In accordance with a preferred embodiment of the present invention, the error signals generated by the PLL as it is producing its output frequency pattern are algebraically added to the signals in the aforementioned memory to substantially reduce the non-linearity error in the PLL system.

In the drawing:

FIG. 1 is a PLL system in electrical block schematic form in accordance with a preferred embodiment of the invention;

FIGS. 2A-2D are a set of waveforms useful in understanding the operation of the PLL of FIG. 1.

With reference to FIG. 1 all elements outside dashed box 10 are part of a conventional PLL circuit for producing a ramp output signal as illustrated in FIG. 2A. The times and frequencies illustrated in FIG. 2A and described hereinafter in the specification are illustrative only and not intended to limit the scope of the invention. Elements within dashed box 10 are part of a calibration system which is either manually or automatically triggered to calibrate the system of FIG. 1.

Random access memory (RAM) 12 is of the type capable of being written into and being read from and for the exemplary system may store 1,000 8-bit words. RAM 12 is coupled by a multiconductor cable 14 to a digital-to-analog converter (D/A) 16 and to one input of a digital algebraic summation circuit 18. Multiconductor cables are indicated as such with a slash (/) symbol such as 20 and have wires at least equal in number to the number of bits transmitted in parallel thereover.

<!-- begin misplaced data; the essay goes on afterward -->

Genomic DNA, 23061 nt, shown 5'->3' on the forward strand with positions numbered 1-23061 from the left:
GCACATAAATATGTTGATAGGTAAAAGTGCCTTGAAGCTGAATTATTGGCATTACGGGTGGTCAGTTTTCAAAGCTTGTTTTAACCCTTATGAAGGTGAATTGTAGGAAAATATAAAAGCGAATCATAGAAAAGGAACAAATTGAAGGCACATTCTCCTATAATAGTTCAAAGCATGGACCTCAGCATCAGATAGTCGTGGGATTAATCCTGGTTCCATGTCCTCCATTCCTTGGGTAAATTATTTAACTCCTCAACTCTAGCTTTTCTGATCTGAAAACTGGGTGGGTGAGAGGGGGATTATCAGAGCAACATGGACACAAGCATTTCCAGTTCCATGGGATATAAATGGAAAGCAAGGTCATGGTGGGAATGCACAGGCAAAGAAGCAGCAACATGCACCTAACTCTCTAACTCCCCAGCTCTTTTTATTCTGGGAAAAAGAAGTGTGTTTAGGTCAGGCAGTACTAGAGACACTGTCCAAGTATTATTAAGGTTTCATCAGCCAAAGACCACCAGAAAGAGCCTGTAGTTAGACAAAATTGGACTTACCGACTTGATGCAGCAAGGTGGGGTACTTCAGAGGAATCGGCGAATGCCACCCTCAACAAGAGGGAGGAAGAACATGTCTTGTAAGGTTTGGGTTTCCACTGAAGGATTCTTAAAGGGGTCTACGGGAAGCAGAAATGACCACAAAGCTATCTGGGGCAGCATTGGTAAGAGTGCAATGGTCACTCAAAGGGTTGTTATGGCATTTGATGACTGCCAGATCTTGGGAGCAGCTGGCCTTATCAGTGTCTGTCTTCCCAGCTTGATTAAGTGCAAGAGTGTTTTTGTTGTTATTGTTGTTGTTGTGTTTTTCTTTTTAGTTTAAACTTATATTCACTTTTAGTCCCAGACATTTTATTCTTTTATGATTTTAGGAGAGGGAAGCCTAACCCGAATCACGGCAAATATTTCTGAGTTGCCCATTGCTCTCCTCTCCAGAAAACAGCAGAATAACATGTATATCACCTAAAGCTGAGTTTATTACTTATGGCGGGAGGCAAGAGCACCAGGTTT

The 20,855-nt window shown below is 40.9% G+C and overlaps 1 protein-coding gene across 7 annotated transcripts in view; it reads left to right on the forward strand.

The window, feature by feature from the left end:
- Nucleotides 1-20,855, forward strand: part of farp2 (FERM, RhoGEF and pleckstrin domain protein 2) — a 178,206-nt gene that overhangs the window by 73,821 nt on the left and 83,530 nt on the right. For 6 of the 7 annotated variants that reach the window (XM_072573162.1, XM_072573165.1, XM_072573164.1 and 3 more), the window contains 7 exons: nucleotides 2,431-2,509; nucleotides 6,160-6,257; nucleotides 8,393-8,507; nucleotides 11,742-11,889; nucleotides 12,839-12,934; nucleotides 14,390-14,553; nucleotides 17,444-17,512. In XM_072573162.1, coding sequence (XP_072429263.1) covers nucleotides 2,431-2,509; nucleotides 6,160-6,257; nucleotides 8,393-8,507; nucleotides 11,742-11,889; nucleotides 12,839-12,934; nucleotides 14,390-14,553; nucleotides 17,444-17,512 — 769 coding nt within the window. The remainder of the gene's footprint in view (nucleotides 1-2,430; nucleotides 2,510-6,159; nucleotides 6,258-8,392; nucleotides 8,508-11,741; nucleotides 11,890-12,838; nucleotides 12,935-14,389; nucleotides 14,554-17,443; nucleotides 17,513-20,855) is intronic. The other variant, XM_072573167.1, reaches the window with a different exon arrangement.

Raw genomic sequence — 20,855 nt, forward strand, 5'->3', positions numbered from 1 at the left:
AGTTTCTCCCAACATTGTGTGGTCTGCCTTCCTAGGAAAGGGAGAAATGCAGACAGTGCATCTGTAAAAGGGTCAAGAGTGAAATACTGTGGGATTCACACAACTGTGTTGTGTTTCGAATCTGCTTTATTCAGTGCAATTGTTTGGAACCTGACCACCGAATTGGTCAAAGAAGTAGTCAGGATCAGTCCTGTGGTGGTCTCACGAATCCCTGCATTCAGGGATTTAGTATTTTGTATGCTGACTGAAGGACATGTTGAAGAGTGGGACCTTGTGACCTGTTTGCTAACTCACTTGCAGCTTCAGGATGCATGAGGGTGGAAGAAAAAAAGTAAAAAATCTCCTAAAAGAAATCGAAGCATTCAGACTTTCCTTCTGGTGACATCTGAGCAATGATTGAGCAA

The output of summer 18 is connected to the data (D) input of memory 12. The output of a gate 22 is connected to the second input of summation circuit 18. D/A 16 is coupled to one input of a summation circuit 24 which may simply comprise two resistors (not shown) each coupled to receive an input signal and coupled together at their distal ends to an integrator 26. Integrator 26 may comprise an operational amplifier with capacitive feedback to the inverting terminal thereof as known to those skilled in the art. The output of integrator 26 is coupled to the input of a voltage controlled oscillator (VCO) 30. As mentioned previously, VCO 30 although ideally linear in reality is typically non-linear necessitating the use of memory 12 in a manner to be hereinafter described. The output of VCO 30 is coupled to the system output terminal 32 and to one input of a lower sideband mixer 34.